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Slide Film Versus Negative Film

I am often asked "Which is better, Slide Film or Negative Film?"

My answer is always...."It depends on what you want to do."

For most people, negative film will be the best choice. Negative film is the ideal choice for making prints because of the wide availability of services and the film's latitude. Latitude is a film's range of exposure capability from the darkest to the brightest areas that a film is able to record. A wide exposure latitude makes a more forgiving other words, you might still end up with an acceptable print even though an error may have made in exposing the film.

Slide films are the choice of those who like to project their images in a slide projector, or for anyone who aspires to have their images published in magazines or other publications. Art directors and editors prefer to see a slide rather than negatives or prints. Slide films tend to have higher contrast, less exposure latitude, and more saturated colors than negative films. It is also easier to edit slides versus negatives because poor images are readily visible and, if you are a 35mm user, each slide is individually mounted. To discard a negative, you generally have to cut it from the rest of the exposures on a strip of film. If you like to experiment with filtration and over or under exposure, slide film is also the one to use since printers will try to compensate for these effects when making a print from a negative.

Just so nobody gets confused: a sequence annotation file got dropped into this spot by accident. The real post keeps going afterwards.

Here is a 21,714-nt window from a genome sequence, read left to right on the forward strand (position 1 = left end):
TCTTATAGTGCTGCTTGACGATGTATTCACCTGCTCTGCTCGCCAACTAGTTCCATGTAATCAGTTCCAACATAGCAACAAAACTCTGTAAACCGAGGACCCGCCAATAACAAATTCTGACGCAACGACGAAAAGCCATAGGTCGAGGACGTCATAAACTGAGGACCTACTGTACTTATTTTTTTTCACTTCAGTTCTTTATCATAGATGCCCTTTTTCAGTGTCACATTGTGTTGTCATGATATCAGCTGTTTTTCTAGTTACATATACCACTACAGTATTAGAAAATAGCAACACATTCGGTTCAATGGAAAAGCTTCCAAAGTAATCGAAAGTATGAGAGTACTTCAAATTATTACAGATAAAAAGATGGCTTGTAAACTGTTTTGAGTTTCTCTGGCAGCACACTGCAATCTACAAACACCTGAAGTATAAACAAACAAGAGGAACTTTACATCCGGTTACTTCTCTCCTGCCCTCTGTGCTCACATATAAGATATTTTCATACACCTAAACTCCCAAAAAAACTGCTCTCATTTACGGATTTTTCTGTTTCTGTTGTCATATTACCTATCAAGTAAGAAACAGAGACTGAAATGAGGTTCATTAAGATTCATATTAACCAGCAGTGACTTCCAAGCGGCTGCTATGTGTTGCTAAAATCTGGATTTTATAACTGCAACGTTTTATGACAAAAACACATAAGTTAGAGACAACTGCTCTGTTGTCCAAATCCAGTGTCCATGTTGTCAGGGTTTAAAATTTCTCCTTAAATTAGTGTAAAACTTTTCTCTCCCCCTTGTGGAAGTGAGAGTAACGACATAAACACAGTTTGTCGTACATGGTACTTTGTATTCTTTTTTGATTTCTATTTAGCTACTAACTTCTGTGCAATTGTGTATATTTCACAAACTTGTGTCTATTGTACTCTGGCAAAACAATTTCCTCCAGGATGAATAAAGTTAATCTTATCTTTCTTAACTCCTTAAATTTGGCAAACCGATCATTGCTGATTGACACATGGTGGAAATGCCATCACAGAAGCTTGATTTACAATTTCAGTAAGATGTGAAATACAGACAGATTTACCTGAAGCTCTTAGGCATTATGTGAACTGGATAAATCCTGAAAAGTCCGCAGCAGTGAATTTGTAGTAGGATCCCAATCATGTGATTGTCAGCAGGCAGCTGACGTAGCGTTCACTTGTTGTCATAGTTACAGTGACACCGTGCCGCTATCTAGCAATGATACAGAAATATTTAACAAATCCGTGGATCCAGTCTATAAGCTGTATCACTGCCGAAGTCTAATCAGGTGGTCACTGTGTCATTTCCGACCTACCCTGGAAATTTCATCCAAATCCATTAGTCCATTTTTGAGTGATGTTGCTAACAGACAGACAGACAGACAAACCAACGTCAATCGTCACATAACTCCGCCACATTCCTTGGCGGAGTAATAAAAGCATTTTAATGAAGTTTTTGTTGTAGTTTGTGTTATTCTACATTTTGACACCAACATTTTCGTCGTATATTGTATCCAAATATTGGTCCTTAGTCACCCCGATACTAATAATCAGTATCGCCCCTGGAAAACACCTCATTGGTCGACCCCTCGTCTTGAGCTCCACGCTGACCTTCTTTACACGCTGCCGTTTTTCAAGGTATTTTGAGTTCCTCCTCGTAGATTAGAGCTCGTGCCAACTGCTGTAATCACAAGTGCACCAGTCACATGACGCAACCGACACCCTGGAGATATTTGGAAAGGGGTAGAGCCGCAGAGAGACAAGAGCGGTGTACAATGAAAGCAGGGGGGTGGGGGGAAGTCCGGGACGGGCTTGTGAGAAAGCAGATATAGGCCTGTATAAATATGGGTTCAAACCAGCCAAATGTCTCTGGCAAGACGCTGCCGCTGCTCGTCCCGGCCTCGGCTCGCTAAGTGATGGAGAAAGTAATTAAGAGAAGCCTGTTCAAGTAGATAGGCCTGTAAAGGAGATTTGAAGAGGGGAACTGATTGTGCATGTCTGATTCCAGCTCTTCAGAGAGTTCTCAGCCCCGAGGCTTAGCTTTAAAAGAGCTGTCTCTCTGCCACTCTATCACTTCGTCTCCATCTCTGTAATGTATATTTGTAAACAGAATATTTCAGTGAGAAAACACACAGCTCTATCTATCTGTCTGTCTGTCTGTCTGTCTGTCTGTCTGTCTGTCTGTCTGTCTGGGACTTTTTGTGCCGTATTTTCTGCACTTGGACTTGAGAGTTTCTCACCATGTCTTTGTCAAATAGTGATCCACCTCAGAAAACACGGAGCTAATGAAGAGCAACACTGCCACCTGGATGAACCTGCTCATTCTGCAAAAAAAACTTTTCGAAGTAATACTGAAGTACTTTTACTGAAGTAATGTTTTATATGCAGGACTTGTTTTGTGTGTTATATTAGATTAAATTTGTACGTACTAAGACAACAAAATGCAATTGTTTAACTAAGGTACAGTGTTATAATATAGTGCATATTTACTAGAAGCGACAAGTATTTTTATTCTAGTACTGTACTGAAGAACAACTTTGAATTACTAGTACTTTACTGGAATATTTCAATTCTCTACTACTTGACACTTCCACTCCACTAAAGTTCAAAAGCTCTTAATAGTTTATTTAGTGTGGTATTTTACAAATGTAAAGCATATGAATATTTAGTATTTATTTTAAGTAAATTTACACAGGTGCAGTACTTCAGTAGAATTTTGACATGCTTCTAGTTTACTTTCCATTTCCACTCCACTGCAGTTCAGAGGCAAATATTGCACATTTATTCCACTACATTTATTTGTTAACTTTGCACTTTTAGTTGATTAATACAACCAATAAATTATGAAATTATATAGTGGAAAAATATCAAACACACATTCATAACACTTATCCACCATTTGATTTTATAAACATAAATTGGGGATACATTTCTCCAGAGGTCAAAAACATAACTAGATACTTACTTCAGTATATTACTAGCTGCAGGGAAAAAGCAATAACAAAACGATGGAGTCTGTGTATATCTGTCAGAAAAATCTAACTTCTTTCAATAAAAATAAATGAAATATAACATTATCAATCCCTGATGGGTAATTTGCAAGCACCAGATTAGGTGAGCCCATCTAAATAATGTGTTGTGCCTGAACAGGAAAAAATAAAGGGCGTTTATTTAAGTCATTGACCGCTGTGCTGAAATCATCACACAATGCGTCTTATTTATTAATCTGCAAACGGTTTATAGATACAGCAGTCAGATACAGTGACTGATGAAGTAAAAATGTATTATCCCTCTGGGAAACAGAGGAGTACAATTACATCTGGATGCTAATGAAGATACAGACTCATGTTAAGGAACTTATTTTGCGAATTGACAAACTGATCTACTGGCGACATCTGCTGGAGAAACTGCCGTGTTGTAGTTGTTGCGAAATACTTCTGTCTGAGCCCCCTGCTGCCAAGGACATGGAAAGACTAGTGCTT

It is more difficult and more expensive to make a print from a slide but there are two ways to do it. The first way is to make an internegative. This is a negative of your slide. Since this method involves making the print from a second generation image, it is not generally the preferred way of making a print. The most common method is an Ilfochrome print (formerly known as Cibachrome). This is a print made directly from your slide using a special process. Ilfochrome prints are beautiful and very stable but can be very contrasty. There are methods to combat contrast problems including the use of a contrast mask to increase detail.

[NOTE: I wrote this tip 6-7 years ago. In that time digital has obviously come to dominate the photography world. As a result, this tip is, for all intents and purposes, completely irrelevant to modern photography. DC]

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